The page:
The second Federal Rail Safety Act jury trial in the nation has precipitated a primer on the award of FRSA attorney fees. In Brig and Buchala v. PATH, the jury found the Railroad violated the FRSA when it retaliated against two workers who complained when an unscheduled train nearly struck them. Here are excerpts from Senior District Judge Patterson’s application of the controlling factors:
Presumptively Reasonable Fee
A "presumptively reasonable fee" is "the product of a reasonable hourly rate and the reasonable number of hours required by the case." The fee applicant bears the burden of documenting the appropriate hourly rate and hours expended.
Reasonableness of Time Billed
"Three conditions must be met to establish reasonableness of the time expended: "First, the hours submitted must be documented with contemporaneous records. Second, the records must not be overly vague. Finally, the billed time must have been reasonably spent."
As for detail, "the records need only specify the date, the hours expended, and the nature of the work done." "Counsel is not required to record in great detail how each minute of his time was expended, but he should identify the general subject matter of his time expenditures." Best practice is to log the task as soon as it is completed.
Time Billed During OSHA Proceedings Is Recoverable
Filing a complaint with OSHA "is a step that is required by the FRSA before an employee plaintiff is allowed to bring an FRSA action in district court. Accordingly, any hours billed pursuant to OSHA proceedings are recoverable."
Time Billed For Requesting Attorney Fees is Recoverable
"It is proper to award attorney fees for time sought in connection with the arguments and submissions made regarding a fee award request."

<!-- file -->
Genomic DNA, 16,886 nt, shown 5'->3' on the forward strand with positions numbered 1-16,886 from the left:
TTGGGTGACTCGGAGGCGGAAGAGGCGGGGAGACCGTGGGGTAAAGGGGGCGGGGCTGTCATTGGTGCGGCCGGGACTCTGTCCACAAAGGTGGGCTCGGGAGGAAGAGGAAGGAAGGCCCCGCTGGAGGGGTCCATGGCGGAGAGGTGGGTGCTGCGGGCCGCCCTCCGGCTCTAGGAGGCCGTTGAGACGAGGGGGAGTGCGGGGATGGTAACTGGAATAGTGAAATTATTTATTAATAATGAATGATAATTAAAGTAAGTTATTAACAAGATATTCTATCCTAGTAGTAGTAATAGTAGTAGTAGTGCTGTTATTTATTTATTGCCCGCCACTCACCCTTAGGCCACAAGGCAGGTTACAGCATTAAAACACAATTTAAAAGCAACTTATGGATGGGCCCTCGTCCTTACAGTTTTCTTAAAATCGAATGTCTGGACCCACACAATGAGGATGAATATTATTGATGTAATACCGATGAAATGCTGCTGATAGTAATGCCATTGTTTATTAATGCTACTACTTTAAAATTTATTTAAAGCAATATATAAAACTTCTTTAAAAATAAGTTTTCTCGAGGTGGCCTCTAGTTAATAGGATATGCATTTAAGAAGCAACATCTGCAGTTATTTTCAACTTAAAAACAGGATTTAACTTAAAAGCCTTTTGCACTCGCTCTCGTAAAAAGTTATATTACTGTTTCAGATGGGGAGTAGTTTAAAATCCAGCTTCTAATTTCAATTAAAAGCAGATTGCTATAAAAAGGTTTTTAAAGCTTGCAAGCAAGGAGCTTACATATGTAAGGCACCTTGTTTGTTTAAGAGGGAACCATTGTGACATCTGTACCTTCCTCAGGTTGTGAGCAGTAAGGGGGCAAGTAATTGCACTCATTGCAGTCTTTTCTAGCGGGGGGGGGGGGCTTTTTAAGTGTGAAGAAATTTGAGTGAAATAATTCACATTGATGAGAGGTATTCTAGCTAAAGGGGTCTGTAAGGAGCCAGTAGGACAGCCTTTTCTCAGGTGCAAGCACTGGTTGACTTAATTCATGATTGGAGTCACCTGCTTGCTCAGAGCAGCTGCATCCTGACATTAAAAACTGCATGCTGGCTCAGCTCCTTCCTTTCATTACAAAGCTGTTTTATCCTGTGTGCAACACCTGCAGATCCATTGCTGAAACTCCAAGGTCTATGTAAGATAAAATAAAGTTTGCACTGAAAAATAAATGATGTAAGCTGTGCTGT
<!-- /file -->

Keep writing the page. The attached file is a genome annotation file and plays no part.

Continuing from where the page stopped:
Establishing Prevailing Market Rates
"In order to determine a reasonable rate, the lodestar looks to the prevailing market rates in the relevant community." The "relevant community to which the court should look is the district in which the case was brought."
"To determine the currently prevailing reasonable rate, courts look first to the lawyer’s level of experience."
"A review of the prevailing rate for an attorney of counsel’s experience in the relevant community is then required." Courts usually establish a spectrum of rates by looking to awards in other cases, with "rates on the highest end of the spectrum reserved for extraordinary attorneys held in unusually high regard in the legal community."
Under the FRSA, a prevailing employee is entitled to an award of "litigation costs," including "those reasonable out-of-pocket expenses incurred by attorneys and ordinarily charged to their clients." Substantiation of those expenses is accomplished by providing a summary list with invoices attached.
For the complete text of Judge Patterson’s Decision, click here. For free access to the Rail Whistleblower Library, click here.